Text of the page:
Here is some of the information you can view on this page:
- Number of transactions
- Largest purchases
- Most frequent places you spent money
- Account Balances
- Net Worth
- Expenses by category (more on how to set up categories soon)
- And more
Basically, this page acts as a simple way to answer the question “How are my finances doing?” without getting too deep into the weeds.
Of course, if you’re using Tiller Money, it’s pretty likely that you DO want to look deeper into your finances than just surface-level summaries – which is what the next sheets are for.
This page shows every single transaction you made, from any one of your accounts that are connected to Tiller.
Most of this page is straightforward – there is a row for every transaction you made, and columns for the following categories:
- Account #
There are a few other columns as well, but the above columns are the ones you’ll be paying attention to.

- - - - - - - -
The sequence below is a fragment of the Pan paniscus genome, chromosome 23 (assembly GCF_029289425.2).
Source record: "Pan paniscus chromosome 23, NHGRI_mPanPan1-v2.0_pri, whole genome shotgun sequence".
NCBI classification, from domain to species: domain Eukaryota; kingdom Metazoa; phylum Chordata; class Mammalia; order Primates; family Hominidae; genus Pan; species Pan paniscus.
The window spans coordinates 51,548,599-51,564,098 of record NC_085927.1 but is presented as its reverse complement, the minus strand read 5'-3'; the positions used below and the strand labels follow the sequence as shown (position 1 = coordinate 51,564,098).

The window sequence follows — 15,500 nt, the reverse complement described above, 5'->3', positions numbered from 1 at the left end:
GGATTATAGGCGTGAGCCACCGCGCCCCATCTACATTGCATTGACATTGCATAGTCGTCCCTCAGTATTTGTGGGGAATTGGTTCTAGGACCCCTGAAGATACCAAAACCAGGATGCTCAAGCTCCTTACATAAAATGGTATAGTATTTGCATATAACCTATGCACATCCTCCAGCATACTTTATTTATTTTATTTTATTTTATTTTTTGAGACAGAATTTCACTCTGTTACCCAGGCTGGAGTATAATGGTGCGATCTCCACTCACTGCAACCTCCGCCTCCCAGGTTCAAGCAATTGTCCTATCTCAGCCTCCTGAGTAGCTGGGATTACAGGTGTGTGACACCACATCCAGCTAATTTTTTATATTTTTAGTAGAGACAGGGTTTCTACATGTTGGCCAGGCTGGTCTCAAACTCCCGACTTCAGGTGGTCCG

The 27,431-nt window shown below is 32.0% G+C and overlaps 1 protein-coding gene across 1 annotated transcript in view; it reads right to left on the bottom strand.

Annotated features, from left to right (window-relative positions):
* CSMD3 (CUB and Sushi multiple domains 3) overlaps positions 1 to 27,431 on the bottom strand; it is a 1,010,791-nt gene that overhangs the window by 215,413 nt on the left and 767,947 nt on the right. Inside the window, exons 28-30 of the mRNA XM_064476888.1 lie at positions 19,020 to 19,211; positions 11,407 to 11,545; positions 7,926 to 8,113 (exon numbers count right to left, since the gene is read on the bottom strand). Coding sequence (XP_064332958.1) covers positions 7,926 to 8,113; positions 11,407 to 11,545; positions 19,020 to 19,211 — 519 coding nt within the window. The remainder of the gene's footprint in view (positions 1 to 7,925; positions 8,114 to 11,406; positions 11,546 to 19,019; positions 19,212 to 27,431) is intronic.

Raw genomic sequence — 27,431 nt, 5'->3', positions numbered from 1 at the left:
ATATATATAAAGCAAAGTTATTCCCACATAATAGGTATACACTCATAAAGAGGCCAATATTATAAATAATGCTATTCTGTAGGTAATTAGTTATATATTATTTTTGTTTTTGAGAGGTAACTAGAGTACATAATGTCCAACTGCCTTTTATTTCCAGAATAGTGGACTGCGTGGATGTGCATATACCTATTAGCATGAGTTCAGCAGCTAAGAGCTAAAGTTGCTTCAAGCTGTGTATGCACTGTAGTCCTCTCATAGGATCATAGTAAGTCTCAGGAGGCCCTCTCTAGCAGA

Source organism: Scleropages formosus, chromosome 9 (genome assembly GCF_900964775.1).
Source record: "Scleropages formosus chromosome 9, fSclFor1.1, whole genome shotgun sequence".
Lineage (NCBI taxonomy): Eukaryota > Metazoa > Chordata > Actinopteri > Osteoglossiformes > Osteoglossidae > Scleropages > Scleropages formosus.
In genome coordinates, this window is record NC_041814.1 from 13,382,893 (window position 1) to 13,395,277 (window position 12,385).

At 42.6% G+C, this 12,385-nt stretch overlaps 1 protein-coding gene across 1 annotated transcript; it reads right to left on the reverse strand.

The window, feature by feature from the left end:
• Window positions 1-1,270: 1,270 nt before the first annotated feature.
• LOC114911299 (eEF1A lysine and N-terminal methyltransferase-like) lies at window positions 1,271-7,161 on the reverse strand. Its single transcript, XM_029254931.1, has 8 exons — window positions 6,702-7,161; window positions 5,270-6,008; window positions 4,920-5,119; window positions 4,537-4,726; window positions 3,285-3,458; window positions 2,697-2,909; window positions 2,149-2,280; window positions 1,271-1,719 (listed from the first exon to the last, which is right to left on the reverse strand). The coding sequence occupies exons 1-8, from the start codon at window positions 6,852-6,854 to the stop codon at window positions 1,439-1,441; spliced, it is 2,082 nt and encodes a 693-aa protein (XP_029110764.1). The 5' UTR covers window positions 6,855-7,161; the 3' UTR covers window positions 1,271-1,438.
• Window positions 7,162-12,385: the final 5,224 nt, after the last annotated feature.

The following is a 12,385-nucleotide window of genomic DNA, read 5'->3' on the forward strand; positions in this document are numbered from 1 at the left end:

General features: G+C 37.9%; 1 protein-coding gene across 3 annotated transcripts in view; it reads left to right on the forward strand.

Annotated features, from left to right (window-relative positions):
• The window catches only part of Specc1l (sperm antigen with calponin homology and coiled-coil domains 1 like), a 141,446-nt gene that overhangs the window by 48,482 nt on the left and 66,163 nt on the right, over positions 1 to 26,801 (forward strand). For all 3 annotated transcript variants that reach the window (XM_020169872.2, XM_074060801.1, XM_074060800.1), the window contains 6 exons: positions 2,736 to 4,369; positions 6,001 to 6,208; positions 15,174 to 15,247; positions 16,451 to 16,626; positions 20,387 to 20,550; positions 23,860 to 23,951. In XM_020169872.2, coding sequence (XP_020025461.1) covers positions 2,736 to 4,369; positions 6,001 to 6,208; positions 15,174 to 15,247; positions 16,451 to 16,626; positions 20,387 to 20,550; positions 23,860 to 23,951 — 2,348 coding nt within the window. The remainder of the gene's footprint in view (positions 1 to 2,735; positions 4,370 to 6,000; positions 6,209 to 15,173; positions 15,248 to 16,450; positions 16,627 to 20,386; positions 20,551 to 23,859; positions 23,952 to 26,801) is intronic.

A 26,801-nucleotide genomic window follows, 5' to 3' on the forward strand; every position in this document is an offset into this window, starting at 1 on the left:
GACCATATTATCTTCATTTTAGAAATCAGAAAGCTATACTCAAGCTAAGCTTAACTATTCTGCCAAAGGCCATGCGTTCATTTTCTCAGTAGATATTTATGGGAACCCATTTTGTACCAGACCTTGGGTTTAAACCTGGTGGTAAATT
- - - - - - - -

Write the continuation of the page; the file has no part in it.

Recently, I deposited money into Betterment, which then took that money and used it to buy 6 different funds. Here is how those transactions are displayed in the transactions tab:
All the columns except “Category” are pulled automatically from your financial institutions, so no work will need to be done on your part.
The Category column is used for budgeting purposes – Tiller allows you to make budgets for specific categories and compares your actual spend in each category vs that category’s budget.
However, in order for Tiller Money to calculate your spending in each category, it needs to know what category each transaction falls in.